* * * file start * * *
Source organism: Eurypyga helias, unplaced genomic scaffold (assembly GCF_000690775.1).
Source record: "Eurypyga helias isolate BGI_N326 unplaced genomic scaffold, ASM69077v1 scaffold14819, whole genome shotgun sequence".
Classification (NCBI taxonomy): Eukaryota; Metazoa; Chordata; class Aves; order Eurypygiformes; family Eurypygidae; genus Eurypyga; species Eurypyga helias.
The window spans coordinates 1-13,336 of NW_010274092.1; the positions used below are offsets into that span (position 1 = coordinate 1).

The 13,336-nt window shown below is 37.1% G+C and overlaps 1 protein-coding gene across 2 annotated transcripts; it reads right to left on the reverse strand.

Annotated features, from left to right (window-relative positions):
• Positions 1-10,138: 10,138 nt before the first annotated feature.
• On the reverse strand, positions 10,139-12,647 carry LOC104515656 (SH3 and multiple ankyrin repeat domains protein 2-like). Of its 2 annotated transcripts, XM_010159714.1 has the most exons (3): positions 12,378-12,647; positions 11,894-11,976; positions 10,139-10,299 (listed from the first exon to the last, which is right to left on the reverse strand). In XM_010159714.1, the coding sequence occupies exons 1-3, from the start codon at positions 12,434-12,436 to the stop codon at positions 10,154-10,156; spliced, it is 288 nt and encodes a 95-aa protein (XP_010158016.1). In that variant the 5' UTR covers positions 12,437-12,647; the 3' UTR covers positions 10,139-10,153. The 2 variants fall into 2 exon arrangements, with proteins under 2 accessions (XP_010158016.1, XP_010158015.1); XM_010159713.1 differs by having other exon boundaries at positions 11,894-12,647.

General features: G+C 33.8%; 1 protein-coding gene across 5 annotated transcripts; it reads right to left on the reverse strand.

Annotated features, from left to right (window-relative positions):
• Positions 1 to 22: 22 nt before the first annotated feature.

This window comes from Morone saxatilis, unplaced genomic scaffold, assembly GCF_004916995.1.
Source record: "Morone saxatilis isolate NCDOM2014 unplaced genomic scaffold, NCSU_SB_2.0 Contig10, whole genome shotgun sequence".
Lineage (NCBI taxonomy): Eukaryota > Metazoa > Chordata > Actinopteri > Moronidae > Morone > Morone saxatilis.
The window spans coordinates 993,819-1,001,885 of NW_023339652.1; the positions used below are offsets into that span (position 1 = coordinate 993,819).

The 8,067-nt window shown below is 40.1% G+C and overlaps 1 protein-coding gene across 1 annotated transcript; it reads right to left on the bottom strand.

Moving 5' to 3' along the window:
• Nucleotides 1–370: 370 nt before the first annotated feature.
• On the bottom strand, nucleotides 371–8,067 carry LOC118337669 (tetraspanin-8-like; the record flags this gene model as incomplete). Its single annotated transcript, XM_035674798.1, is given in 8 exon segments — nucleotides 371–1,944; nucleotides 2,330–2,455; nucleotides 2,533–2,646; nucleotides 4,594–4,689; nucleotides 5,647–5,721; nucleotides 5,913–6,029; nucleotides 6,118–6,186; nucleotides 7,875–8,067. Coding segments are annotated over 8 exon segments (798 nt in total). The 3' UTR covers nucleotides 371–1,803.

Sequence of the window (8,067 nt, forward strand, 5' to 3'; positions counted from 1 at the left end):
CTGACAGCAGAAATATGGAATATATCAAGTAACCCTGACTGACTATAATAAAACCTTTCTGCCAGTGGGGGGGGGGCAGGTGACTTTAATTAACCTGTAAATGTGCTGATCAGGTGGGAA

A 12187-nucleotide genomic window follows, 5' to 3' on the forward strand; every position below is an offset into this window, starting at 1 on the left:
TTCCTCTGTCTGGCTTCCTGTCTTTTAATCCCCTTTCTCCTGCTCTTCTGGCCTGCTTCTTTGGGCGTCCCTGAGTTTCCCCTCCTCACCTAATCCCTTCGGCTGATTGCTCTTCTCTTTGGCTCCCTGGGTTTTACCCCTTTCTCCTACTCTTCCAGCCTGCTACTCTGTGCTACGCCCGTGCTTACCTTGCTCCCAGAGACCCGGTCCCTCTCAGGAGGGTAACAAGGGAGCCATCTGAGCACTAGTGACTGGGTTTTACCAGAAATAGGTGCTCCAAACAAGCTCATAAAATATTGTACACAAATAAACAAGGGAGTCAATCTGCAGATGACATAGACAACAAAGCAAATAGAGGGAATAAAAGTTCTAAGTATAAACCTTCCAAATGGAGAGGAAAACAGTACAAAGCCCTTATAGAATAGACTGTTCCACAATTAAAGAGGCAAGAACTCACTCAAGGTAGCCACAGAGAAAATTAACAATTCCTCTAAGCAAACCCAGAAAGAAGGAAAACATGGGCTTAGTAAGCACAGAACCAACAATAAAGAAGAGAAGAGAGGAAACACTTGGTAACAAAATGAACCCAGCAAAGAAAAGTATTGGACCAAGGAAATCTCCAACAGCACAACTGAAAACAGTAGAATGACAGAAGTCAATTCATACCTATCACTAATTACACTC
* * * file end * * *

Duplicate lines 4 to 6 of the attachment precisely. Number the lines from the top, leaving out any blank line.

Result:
The window spans coordinates 1-13,336 of NW_010274092.1; the positions used below are offsets into that span (position 1 = coordinate 1).

The 13,336-nt window shown below is 37.1% G+C and overlaps 1 protein-coding gene across 2 annotated transcripts; it reads right to left on the reverse strand.

Annotated features, from left to right (window-relative positions):